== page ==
Many drivers would never choose a vehicle without all-wheel drive. But with today's traction controls and electronic systems, is AWD really necessary? We examined the benefits and disadvantages of AWD for shoppers who may choose the system -- or disregard it -- without thinking twice.

Pro: Extra Traction

There's no question that AWD improves traction. The reason is it allows all four wheels to spin, which can be helpful if two of them are on a slick or slippery surface. It can also be helpful if two wheels are stuck. That's a reality that many drivers in snowy, northern climates have to face. For that reason, we strongly recommend AWD if you live where you often face this type of weather.

Con: Modern Technology?

Can modern technology help a 2-wheel-drive car replace an AWD one? Not quite -- but it's getting there. Many modern cars offer traction control and stability control, which help keep you on the road even in difficult conditions. Most can completely cut power to one wheel, if necessary, or control a vehicle's skid to eliminate the possibility of it going out of control. Also, an ABS helps us stop better than ever -- and it is certainly not limited to AWD cars. This means if you live in an area with more mild weather, it's easier to get by with two-wheel drive.

Pro: Resale Value

Most AWD vehicles offer better resale value than their two-wheel-drive counterparts. There's a reason: AWD costs more up-front, and it makes a vehicle more capable. No, you won't see every penny back if you decide to tick the AWD option box. But your car will be easier to sell when that time comes. Also, choosing AWD means you'll never have to worry about resale if you move to a northern climate.

Con: Cost

While AWD offers improved resale value over 2-wheel drive, it also includes higher cost. For one, it's more expensive to buy initially. Many automakers charge a premium between $1,500 and $3,000 for it. But AWD can also be more expensive to maintain, since it's more complex than 2-wheel drive. That's especially important for shoppers considering a used car that may be out of warranty.

Pro: Peace of Mind

Regardless of where you live, it's likely you get at least occasional bad weather. Whether it's snow, rain or anything in between, you'll certainly sleep better knowing you have AWD when the going gets really tough. For some drivers, that alone is enough to justify ticking the AWD box on a car's options list.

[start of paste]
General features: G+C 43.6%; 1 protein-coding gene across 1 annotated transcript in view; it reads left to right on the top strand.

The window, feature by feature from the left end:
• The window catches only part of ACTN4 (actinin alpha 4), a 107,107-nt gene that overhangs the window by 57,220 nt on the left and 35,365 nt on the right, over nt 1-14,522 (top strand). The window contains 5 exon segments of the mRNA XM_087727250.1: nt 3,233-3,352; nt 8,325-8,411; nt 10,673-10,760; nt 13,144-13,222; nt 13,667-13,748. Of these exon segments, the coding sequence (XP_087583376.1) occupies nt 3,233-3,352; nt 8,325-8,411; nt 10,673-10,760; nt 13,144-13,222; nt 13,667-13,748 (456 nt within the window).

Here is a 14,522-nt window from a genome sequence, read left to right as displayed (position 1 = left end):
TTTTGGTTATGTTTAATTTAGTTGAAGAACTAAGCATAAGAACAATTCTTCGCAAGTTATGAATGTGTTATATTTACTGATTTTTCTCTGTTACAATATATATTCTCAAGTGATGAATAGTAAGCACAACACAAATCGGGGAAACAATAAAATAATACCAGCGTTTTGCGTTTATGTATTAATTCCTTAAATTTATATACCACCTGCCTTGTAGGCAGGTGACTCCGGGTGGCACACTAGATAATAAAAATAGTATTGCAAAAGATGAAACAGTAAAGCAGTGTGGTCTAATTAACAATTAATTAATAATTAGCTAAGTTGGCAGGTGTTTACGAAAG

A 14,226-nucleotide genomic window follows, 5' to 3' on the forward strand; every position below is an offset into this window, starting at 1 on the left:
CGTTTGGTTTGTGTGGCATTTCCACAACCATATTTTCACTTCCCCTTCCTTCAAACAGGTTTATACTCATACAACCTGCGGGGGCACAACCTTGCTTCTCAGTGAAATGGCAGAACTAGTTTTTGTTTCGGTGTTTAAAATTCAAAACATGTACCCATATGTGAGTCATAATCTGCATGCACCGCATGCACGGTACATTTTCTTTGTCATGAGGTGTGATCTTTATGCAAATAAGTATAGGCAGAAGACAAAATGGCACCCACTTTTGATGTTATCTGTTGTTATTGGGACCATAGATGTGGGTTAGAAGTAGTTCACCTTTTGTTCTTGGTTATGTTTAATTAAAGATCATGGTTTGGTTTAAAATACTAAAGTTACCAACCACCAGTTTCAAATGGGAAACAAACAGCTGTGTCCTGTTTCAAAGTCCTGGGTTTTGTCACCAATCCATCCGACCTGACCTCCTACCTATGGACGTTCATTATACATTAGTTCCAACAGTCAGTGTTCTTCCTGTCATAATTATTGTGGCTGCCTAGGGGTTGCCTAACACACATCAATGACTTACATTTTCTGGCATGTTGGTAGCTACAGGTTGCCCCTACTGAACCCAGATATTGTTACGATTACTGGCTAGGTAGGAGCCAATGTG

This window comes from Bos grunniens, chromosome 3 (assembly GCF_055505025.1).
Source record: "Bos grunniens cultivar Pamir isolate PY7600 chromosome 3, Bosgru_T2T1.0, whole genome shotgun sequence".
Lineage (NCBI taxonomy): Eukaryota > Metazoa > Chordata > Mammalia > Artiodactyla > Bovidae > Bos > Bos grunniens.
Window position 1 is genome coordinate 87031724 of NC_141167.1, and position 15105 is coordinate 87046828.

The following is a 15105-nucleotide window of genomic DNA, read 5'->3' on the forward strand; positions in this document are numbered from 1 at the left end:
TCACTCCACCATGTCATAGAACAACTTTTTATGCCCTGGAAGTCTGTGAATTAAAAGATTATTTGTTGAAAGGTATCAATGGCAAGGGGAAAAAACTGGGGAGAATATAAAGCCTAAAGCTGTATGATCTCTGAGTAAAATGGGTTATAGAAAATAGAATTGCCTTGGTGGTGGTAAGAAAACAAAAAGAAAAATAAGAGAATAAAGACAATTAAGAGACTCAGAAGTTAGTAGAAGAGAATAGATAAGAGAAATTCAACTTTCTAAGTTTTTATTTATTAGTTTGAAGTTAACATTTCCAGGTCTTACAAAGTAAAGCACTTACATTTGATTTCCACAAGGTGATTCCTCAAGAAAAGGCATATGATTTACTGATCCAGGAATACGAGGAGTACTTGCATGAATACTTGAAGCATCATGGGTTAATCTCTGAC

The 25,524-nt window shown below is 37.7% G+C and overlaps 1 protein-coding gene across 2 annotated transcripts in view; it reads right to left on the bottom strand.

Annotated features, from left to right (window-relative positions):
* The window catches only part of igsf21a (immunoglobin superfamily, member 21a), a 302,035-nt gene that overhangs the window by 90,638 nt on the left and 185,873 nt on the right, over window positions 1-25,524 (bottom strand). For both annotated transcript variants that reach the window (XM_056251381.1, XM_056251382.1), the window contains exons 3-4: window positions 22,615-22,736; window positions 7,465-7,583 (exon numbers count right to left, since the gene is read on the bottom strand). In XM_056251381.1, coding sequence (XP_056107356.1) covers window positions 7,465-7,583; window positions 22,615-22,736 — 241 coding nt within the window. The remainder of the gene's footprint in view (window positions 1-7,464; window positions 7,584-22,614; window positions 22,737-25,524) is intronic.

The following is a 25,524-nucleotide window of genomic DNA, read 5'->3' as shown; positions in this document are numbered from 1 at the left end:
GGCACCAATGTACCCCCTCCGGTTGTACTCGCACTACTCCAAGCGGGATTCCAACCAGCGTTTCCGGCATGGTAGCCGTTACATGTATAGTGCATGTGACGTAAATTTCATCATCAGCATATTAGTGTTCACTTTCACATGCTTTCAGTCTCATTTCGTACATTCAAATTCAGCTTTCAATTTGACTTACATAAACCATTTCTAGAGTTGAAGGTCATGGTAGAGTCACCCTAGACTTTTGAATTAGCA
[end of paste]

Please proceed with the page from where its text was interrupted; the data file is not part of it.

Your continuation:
Con: Weight and Gas Mileage

In addition to the extra cost of buying and owning a car with AWD, these vehicles also return worse fuel economy than 2-wheel-drive models. AWD systems must use more energy delivering power to all four wheels, and they are also heavier, which hampers fuel economy further. While numbers aren't set in stone, the Environmental Protection Agency usually estimates AWD cars lose one to two miles per gallon over 2-wheel-drive counterparts.

Summing It Up

Is all-wheel drive for you? If you live in an area frequently hit by harsh winter storms and paralyzed by slick streets, the answer is probably yes. But for those who don't have to deal with such difficult climates, you might not need it as much as you think -- especially since it costs more to buy and lowers your gas mileage.

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Doug DeMuro has a wide range of automotive industry experience, from work at a Ferrari dealership to a manager for Porsche North America. A lifelong car enthusiast, Doug's eclectic vehicle purchases include a Porsche 911 Turbo, an E63 AMG wagon, an old Range Rover and a Mercedes Benz G-wagen.

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